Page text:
Total depravity is the sad but biblical idea that every person is morally corrupt and spiritually dead (Psalm 51:5; Ephesians 2:1-3). But rather than being a sour belief which hampers faith, it is a scriptural teaching which drives us to cling to the sovereign grace of God.
It is an evangelical doctrine which ignites hope that no matter how morally twisted a person is, she is not beyond the reach of grace.
Total depravity implies not only that this person is just as sinful as the worst villain in the world, but that this individual is no less ‘saveable’ than I was. Since I was saved in spite of my moralism and pride, she can also be saved in spite of her obstinacy and hard hardheartedness. I could not move my heart towards God and yet he saved me. He will not turn his heart to Christ, and do I think that makes his conversion impossible?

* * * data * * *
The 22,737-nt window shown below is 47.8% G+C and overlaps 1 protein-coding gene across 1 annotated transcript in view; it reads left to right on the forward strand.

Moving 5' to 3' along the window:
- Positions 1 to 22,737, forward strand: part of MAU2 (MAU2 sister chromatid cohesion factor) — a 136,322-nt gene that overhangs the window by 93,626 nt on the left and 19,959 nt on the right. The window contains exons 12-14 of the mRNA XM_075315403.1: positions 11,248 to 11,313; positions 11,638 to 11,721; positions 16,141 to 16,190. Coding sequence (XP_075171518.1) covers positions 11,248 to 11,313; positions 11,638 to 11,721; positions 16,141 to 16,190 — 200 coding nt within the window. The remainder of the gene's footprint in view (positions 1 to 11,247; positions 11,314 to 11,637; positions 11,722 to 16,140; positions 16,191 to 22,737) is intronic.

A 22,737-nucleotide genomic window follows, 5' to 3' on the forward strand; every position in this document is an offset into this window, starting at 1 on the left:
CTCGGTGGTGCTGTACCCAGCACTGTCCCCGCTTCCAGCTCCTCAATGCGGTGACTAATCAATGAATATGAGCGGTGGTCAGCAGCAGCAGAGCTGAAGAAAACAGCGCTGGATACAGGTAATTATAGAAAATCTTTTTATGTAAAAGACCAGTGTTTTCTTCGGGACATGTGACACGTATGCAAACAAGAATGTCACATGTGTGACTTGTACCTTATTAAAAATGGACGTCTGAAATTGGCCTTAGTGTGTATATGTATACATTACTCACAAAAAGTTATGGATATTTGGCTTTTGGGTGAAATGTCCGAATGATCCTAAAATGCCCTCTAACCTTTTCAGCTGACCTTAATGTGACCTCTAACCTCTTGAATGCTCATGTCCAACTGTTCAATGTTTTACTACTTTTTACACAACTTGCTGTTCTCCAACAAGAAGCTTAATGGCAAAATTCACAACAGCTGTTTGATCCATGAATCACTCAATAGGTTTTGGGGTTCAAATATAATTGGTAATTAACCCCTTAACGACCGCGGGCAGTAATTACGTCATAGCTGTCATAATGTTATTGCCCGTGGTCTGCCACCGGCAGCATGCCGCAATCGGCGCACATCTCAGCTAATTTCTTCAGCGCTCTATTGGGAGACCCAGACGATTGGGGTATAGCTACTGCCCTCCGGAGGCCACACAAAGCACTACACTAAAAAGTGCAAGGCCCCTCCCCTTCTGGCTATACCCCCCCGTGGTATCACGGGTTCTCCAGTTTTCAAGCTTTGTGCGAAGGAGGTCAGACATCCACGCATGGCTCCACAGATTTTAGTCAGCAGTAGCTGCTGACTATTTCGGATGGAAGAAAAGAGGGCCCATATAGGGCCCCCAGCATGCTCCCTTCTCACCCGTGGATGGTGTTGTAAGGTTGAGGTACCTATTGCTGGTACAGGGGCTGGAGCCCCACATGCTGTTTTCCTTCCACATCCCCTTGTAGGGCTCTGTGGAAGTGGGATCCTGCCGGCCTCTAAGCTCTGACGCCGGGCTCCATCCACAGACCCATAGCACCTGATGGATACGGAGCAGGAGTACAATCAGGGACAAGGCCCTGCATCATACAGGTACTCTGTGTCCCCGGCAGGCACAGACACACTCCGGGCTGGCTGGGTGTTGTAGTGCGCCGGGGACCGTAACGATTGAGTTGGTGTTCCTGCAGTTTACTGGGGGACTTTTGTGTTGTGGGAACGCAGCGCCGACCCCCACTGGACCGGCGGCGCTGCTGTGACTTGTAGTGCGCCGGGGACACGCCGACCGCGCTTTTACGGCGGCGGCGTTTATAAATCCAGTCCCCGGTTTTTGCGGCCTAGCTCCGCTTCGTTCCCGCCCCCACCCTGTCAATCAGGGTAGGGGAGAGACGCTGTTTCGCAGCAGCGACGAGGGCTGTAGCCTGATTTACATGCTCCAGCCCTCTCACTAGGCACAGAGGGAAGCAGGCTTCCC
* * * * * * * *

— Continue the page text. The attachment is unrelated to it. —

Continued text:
Not at all.
The drunk or womanizer is no less a candidate for the Holy Spirit’s work than I was and am. Paul described himself as the chief of sinners, a self-righteous Pharisee who went about arresting and killing believers. Christ met him on one of such campaigns and brought him to his feet. Augustine was a philosopher who had dabbled into many ancient religions in his search for truth. He lived a dissolute, pleasure-seeking life, until he was eventually gripped by the hand of God. John Newton was a slave ship captain for several years. He was noted as a profane and coarse-speaking sailor, perhaps the unlikeliest person to experience conversion. Through the work of the Holy Spirit, however, he was made into a new person.
Total depravity shows us all to be infected with the sin disease. Since we all share the ailment, we can all benefit from the cure, depending on God’s sovereign will. And God administers the cure regardless of our willingness, for he himself makes us willing.